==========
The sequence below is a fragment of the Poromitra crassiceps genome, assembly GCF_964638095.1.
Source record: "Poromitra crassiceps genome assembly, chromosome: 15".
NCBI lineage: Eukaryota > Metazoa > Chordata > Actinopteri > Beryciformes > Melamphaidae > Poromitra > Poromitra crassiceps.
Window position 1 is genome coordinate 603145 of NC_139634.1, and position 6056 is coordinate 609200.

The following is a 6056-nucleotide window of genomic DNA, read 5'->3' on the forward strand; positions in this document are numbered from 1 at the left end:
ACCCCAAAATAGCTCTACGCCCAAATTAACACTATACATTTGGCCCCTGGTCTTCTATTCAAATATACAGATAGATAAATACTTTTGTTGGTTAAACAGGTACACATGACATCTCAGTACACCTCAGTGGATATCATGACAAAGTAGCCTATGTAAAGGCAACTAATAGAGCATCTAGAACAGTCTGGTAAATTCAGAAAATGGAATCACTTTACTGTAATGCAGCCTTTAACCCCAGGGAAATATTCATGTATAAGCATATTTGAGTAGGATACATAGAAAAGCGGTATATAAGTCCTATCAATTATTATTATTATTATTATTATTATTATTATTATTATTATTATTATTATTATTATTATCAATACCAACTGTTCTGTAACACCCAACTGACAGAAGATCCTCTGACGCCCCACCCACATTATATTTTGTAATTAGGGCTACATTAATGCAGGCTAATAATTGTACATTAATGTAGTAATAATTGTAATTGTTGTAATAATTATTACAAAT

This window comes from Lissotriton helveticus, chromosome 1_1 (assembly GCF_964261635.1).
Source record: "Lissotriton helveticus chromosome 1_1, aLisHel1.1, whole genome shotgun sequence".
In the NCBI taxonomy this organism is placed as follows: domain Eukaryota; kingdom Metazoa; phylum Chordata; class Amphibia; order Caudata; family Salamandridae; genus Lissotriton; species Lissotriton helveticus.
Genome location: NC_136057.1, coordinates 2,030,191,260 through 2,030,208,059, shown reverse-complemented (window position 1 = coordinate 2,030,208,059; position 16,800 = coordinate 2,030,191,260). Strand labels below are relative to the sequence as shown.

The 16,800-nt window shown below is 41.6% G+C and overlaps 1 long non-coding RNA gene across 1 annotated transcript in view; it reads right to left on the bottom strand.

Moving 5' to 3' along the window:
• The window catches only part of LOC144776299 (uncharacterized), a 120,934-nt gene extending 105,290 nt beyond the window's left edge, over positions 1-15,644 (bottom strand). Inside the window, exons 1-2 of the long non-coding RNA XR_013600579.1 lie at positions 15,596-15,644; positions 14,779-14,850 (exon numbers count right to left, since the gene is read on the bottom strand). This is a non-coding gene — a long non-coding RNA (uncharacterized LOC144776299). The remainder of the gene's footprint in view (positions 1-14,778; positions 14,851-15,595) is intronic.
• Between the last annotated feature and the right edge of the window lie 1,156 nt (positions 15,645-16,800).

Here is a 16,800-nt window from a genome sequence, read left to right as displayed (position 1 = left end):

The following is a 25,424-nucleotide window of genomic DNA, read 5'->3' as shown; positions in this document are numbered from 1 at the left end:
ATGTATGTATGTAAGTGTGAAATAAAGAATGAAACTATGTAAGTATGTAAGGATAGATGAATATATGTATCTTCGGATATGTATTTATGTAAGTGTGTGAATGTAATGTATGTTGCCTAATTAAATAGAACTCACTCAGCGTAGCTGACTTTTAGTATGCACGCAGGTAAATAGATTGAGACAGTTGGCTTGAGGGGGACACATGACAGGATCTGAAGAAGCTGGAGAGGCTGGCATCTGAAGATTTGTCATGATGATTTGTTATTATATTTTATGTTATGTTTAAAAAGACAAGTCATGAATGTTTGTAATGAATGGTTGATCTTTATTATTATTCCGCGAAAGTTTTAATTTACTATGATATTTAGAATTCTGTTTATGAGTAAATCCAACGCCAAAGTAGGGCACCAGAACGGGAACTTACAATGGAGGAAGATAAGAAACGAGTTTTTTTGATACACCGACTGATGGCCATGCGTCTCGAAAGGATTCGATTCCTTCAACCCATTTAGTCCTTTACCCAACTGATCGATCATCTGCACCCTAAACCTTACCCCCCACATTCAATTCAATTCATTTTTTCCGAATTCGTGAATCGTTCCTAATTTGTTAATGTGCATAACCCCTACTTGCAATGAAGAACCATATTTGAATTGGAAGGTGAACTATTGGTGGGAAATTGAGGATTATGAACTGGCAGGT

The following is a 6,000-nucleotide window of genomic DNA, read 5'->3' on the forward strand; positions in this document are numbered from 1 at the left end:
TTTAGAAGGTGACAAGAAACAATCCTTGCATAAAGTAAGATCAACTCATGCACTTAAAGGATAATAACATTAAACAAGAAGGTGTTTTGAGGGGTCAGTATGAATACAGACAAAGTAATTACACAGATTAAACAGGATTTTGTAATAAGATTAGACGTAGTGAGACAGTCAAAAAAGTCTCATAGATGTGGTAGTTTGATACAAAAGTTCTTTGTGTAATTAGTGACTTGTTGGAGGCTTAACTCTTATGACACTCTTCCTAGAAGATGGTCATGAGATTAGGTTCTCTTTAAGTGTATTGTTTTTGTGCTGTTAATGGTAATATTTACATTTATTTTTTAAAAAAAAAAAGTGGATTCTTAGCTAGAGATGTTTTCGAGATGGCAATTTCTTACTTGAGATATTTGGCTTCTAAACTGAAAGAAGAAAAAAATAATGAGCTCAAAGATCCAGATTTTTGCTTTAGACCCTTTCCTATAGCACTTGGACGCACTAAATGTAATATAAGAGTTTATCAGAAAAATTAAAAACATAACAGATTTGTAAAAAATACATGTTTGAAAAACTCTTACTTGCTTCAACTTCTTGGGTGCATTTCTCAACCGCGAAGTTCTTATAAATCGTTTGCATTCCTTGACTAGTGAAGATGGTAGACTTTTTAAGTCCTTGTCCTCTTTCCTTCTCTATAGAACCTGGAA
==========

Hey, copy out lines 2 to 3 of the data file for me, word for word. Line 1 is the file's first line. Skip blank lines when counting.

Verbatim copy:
Source record: "Poromitra crassiceps genome assembly, chromosome: 15".
NCBI lineage: Eukaryota > Metazoa > Chordata > Actinopteri > Beryciformes > Melamphaidae > Poromitra > Poromitra crassiceps.